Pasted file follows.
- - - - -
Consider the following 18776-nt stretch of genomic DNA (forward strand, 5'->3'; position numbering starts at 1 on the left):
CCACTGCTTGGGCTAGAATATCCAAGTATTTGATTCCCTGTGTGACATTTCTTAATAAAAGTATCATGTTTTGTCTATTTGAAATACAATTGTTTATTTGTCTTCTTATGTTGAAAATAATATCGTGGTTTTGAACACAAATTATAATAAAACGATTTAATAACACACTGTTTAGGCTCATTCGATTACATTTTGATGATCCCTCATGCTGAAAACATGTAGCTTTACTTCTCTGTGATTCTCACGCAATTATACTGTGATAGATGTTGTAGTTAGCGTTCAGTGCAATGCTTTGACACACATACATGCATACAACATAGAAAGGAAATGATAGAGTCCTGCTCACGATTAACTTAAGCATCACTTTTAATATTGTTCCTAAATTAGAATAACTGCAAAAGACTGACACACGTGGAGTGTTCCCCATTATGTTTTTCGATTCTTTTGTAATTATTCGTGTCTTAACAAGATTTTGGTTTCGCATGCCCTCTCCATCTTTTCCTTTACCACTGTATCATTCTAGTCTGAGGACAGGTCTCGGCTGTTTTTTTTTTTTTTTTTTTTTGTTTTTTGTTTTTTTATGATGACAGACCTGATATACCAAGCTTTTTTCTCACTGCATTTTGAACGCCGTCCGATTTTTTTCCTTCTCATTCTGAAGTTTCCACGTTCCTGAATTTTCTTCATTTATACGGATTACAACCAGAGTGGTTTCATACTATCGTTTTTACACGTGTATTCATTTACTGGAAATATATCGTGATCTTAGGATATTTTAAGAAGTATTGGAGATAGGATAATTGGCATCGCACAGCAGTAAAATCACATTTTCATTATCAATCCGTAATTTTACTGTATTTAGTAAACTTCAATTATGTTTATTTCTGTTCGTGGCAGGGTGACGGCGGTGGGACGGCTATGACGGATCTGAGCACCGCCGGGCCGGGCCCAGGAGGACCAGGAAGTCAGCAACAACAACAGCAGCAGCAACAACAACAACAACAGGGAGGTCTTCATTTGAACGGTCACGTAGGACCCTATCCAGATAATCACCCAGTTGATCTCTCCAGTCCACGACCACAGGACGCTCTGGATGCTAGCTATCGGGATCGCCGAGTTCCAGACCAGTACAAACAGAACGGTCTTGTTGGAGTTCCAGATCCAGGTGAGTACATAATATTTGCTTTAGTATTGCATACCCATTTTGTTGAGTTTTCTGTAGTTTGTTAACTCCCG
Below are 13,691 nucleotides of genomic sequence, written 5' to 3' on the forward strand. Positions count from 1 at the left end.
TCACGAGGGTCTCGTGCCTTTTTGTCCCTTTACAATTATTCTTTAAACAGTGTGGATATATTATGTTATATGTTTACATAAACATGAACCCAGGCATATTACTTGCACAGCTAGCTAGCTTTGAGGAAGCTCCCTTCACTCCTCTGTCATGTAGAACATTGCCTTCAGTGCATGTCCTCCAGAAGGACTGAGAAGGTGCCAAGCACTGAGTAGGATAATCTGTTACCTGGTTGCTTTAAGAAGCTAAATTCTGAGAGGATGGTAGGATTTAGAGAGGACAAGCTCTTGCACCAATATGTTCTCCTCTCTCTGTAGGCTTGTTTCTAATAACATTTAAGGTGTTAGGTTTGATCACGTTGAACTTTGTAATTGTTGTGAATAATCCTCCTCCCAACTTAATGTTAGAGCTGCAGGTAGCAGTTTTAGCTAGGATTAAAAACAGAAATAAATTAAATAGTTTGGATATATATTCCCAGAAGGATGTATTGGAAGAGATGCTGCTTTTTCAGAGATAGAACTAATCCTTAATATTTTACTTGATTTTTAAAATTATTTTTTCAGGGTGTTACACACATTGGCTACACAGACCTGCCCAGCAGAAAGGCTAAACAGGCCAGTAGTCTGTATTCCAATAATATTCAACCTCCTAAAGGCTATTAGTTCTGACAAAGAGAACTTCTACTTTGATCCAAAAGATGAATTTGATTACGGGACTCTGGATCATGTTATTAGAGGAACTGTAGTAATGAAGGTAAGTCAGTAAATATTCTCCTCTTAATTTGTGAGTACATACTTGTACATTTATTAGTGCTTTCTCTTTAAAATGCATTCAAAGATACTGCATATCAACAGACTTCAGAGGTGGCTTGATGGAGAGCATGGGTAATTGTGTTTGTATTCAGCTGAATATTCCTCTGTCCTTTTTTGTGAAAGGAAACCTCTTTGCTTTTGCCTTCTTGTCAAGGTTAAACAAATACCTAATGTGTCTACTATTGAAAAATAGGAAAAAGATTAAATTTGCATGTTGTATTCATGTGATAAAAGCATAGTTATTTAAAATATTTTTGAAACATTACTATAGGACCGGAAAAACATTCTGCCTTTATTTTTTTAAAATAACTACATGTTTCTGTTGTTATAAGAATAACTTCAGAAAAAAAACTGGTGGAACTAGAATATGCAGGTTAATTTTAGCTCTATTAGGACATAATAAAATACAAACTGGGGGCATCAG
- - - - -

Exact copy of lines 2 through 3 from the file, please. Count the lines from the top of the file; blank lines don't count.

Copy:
CCACTGCTTGGGCTAGAATATCCAAGTATTTGATTCCCTGTGTGACATTTCTTAATAAAAGTATCATGTTTTGTCTATTTGAAATACAATTGTTTATTTGTCTTCTTATGTTGAAAATAATATCGTGGTTTTGAACACAAATTATAATAAAACGATTTAATAACACACTGTTTAGGCTCATTCGATTACATTTTGATGATCCCTCATGCTGAAAACATGTAGCTTTACTTCTCTGTGATTCTCACGCAATTATACTGTGATAGATGTTGTAGTTAGCGTTCAGTGCAATGCTTTGACACACATACATGCATACAACATAGAAAGGAAATGATAGAGTCCTGCTCACGATTAACTTAAGCATCACTTTTAATATTGTTCCTAAATTAGAATAACTGCAAAAGACTGACACACGTGGAGTGTTCCCCATTATGTTTTTCGATTCTTTTGTAATTATTCGTGTCTTAACAAGATTTTGGTTTCGCATGCCCTCTCCATCTTTTCCTTTACCACTGTATCATTCTAGTCTGAGGACAGGTCTCGGCTGTTTTTTTTTTTTTTTTTTTTTGTTTTTTGTTTTTTTATGATGACAGACCTGATATACCAAGCTTTTTTCTCACTGCATTTTGAACGCCGTCCGATTTTTTTCCTTCTCATTCTGAAGTTTCCACGTTCCTGAATTTTCTTCATTTATACGGATTACAACCAGAGTGGTTTCATACTATCGTTTTTACACGTGTATTCATTTACTGGAAATATATCGTGATCTTAGGATATTTTAAGAAGTATTGGAGATAGGATAATTGGCATCGCACAGCAGTAAAATCACATTTTCATTATCAATCCGTAATTTTACTGTATTTAGTAAACTTCAATTATGTTTATTTCTGTTCGTGGCAGGGTGACGGCGGTGGGACGGCTATGACGGATCTGAGCACCGCCGGGCCGGGCCCAGGAGGACCAGGAAGTCAGCAACAACAACAGCAGCAGCAACAACAACAACAACAGGGAGGTCTTCATTTGAACGGTCACGTAGGACCCTATCCAGATAATCACCCAGTTGATCTCTCCAGTCCACGACCACAGGACGCTCTGGATGCTAGCTATCGGGATCGCCGAGTTCCAGACCAGTACAAACAGAACGGTCTTGTTGGAGTTCCAGATCCAGGTGAGTACATAATATTTGCTTTAGTATTGCATACCCATTTTGTTGAGTTTTCTGTAGTTTGTTAACTCCCG
Below are 13,691 nucleotides of genomic sequence, written 5' to 3' on the forward strand. Positions count from 1 at the left end.